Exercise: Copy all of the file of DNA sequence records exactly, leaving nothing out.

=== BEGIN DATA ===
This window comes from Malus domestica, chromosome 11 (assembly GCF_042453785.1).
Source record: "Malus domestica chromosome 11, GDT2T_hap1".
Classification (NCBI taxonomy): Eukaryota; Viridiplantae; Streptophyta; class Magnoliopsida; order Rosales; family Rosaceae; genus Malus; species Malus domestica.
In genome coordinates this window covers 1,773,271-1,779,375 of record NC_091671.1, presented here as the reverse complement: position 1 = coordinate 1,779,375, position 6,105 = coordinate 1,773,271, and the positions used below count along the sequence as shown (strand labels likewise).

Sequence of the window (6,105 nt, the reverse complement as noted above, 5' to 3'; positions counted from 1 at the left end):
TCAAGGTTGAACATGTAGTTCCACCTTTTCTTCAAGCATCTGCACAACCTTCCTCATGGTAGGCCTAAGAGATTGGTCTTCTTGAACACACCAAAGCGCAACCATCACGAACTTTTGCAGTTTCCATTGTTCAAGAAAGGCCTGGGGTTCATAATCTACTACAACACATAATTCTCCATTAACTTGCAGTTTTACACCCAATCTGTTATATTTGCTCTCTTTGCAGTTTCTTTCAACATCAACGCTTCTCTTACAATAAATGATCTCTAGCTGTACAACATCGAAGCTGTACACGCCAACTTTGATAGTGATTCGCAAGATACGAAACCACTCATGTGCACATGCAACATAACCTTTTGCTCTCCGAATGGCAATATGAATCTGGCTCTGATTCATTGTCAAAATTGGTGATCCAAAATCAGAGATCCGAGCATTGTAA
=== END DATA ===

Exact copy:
This window comes from Malus domestica, chromosome 11 (assembly GCF_042453785.1).
Source record: "Malus domestica chromosome 11, GDT2T_hap1".
Classification (NCBI taxonomy): Eukaryota; Viridiplantae; Streptophyta; class Magnoliopsida; order Rosales; family Rosaceae; genus Malus; species Malus domestica.
In genome coordinates this window covers 1,773,271-1,779,375 of record NC_091671.1, presented here as the reverse complement: position 1 = coordinate 1,779,375, position 6,105 = coordinate 1,773,271, and the positions used below count along the sequence as shown (strand labels likewise).

Sequence of the window (6,105 nt, the reverse complement as noted above, 5' to 3'; positions counted from 1 at the left end):
TCAAGGTTGAACATGTAGTTCCACCTTTTCTTCAAGCATCTGCACAACCTTCCTCATGGTAGGCCTAAGAGATTGGTCTTCTTGAACACACCAAAGCGCAACCATCACGAACTTTTGCAGTTTCCATTGTTCAAGAAAGGCCTGGGGTTCATAATCTACTACAACACATAATTCTCCATTAACTTGCAGTTTTACACCCAATCTGTTATATTTGCTCTCTTTGCAGTTTCTTTCAACATCAACGCTTCTCTTACAATAAATGATCTCTAGCTGTACAACATCGAAGCTGTACACGCCAACTTTGATAGTGATTCGCAAGATACGAAACCACTCATGTGCACATGCAACATAACCTTTTGCTCTCCGAATGGCAATATGAATCTGGCTCTGATTCATTGTCAAAATTGGTGATCCAAAATCAGAGATCCGAGCATTGTAA